Cablinc is a fictitious company facing very real and common challenges. It was put together specifically to be used as the foundation for talks at Social Now.
The company was created in 1983 to manufacture electrical supplies (cables, etc.). Since then it has opened a project-based line of business: design, auditing and maintenance of electrical installations in large buildings.
Its headquarter is in the UK. It has plants in the UK, Portugal and Slovakia.
The challenges Cablinc is facing are described in Anne McLear’s blog and summarised bellow.
A lot of communication happens in the cafeteria and rumours play an important part in Cablinc’s life. When Cablinc decided to open the factories in Portugal and Slovakia, communication was not done properly, staff assumed they would be closing the UK factory and morale dipped.
Communication with factory workers is done mostly via a paper newsletter which only reaches a small number of staff – because not enough copies are printed.
One day a machines broke in the UK factory. It was down for almost 2 days. Staff knew this failure was likely to happen but was not too sure about who and how to communicate it because their managers’ priorities were conflicting.
Anne McLear is responsible for creating and managing a communication plan for the opening of the new factory in Turkey. That plan should involve communicating with staff but also with partners.
Accessing Critical Knowledge
Anne McLear joins Cablinc. For 1 month, her predecessor, Joan McChatty, works alongside her to ease Anne into her new job.
The Projects team, led my Phil McPlan, is underperforming because Cablinc has a very junior team of field engineers who, when on the field, have little chance to tap into the company’s pool of knowledge (and more senior colleagues).
Some junior engineers have created a sort of a community of practice who, informally, meet at the cafeteria to discuss tricky projects.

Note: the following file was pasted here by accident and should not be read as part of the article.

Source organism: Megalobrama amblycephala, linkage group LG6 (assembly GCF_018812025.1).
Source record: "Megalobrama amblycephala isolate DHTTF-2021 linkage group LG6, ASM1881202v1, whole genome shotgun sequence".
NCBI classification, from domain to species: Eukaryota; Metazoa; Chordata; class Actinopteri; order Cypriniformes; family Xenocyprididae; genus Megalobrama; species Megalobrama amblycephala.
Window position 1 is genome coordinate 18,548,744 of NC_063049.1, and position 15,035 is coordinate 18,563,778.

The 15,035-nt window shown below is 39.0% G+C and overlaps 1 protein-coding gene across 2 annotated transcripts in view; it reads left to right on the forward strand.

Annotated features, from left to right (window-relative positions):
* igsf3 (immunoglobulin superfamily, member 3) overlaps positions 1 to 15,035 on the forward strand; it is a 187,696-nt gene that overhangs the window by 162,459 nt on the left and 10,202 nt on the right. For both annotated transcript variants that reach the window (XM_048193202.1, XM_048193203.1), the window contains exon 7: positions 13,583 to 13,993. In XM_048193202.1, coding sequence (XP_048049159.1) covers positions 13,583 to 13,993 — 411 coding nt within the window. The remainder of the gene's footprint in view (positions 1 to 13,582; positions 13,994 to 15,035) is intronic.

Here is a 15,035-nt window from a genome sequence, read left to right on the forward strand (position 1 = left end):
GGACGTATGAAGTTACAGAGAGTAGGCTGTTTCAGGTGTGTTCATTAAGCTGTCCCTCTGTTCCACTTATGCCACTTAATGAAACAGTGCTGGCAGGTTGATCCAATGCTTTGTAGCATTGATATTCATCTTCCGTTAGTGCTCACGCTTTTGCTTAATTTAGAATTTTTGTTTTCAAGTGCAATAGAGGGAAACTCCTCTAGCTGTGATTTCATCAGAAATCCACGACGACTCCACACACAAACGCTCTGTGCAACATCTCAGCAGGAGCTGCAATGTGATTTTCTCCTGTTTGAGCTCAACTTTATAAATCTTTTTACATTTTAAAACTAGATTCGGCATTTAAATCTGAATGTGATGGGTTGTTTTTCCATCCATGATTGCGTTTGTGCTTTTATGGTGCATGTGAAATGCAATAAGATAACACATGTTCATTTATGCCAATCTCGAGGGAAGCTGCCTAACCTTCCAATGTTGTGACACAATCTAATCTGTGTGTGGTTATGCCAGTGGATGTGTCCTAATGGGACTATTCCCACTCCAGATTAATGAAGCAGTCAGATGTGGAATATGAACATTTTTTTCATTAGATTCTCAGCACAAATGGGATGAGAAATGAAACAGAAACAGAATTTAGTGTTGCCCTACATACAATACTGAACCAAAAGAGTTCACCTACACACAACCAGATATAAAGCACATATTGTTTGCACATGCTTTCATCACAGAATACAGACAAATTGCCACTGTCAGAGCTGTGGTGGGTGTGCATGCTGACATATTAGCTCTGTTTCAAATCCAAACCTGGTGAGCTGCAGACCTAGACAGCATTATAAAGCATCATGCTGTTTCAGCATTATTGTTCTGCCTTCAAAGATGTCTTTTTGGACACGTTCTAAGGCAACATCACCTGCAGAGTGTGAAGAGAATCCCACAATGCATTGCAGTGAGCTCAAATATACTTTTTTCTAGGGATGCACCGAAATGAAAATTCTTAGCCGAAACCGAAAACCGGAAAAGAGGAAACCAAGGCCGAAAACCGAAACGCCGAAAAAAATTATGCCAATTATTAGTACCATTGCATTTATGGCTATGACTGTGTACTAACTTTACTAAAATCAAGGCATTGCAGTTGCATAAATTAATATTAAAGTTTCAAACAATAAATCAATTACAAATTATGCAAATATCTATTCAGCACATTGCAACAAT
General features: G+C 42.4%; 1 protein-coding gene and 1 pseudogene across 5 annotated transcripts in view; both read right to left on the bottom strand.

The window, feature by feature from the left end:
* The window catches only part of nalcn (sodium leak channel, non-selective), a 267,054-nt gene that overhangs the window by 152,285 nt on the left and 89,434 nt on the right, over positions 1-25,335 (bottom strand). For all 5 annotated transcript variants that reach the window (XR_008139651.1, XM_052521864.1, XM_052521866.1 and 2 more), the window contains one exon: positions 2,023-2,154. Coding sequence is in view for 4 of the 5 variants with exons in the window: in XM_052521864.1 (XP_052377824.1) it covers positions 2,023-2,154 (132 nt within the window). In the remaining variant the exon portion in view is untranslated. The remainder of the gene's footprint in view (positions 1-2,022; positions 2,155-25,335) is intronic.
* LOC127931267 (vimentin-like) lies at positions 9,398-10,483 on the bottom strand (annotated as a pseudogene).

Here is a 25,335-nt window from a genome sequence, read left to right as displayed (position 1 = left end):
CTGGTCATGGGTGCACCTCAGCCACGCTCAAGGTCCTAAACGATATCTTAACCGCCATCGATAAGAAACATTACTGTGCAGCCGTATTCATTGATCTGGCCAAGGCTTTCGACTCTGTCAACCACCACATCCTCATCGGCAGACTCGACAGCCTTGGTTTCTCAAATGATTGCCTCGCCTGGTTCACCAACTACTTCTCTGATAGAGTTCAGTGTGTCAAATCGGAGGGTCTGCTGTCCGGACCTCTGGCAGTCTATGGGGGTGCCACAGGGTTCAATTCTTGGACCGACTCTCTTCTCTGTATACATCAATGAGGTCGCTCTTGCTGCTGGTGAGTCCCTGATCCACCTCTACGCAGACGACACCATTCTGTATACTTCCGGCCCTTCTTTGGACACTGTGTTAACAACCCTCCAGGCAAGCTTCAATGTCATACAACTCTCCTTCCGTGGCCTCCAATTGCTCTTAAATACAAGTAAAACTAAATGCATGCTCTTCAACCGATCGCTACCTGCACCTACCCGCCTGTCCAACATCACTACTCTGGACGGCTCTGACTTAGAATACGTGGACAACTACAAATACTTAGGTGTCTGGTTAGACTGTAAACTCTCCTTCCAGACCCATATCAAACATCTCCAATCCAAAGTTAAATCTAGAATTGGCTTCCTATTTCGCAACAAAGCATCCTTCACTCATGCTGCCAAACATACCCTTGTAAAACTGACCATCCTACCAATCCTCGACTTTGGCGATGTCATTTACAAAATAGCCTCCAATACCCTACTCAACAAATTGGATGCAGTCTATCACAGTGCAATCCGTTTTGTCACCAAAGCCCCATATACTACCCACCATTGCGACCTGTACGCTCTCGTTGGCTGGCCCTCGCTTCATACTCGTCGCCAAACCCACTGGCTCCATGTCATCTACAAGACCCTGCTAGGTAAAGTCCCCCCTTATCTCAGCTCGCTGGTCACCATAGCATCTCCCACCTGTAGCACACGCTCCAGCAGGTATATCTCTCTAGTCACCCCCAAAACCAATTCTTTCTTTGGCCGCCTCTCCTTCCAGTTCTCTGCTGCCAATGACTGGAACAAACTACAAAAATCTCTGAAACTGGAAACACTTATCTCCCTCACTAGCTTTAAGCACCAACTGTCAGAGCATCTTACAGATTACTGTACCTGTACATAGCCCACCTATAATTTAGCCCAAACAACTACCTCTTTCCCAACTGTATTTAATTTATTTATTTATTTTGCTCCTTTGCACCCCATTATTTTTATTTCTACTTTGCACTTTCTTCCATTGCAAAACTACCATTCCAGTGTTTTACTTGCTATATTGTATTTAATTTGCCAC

In preparation for the communication plan she has to put together for the factory opening in Turkey, Anne McLear wants to know what was done when opening in Portugal and Slovakia. However, there is no written material and it’s hard to pinpoint those involved at the time. She’s planning a peer assist involving colleagues from the 3 factories.
One day a machines broke in the UK factory. It was down for almost 2 days. The machine was then fixed by a retired Cablinc employee who was called in to help.
Factory workers knew this failure was likely to happen sooner than later. However, they did not know how to report it. Mark Good, Head of Quality, feels this would not get Cablinc re-certified with ISO 9001:2015 now that access to knowledge is explicitly stated as a requirement.
There is a fire at a client’s building where Cablinc had performed a quality inspection. Jacqui McLaw anticipates a lawsuit and is keen to access all available knowledge and information about the client, the work done, the issues identified, etc.
Innovation / Idea Generation
Anne McLear invites all staff (office and factory workers in the 3 countries) to put forward ideas to improve internal communication. Ideas can be posted on a notice board in the cafeteria, in a box by the reception desk or sent by email.
Sam McCable introduced a tool for his team to share status updates. Steve McGreasy, whose team is now coming under McCable, resists the tool as he does not see the value.
Anne McLear is off sick for over a week. Apart from email she has access to no other “systems”. As most of her documents are stored in the shared drive, in private folders, her colleagues have no access and redo the work.
Onboarding / Training
With the new factory opening in Turkey, Cablinc needs to set up a team capable of delivering to the quality standards the company is committed to. James McMann, Head of HR, also needs to ensure the new staff members embrace the culture of the company and quickly feel part of Cablinc.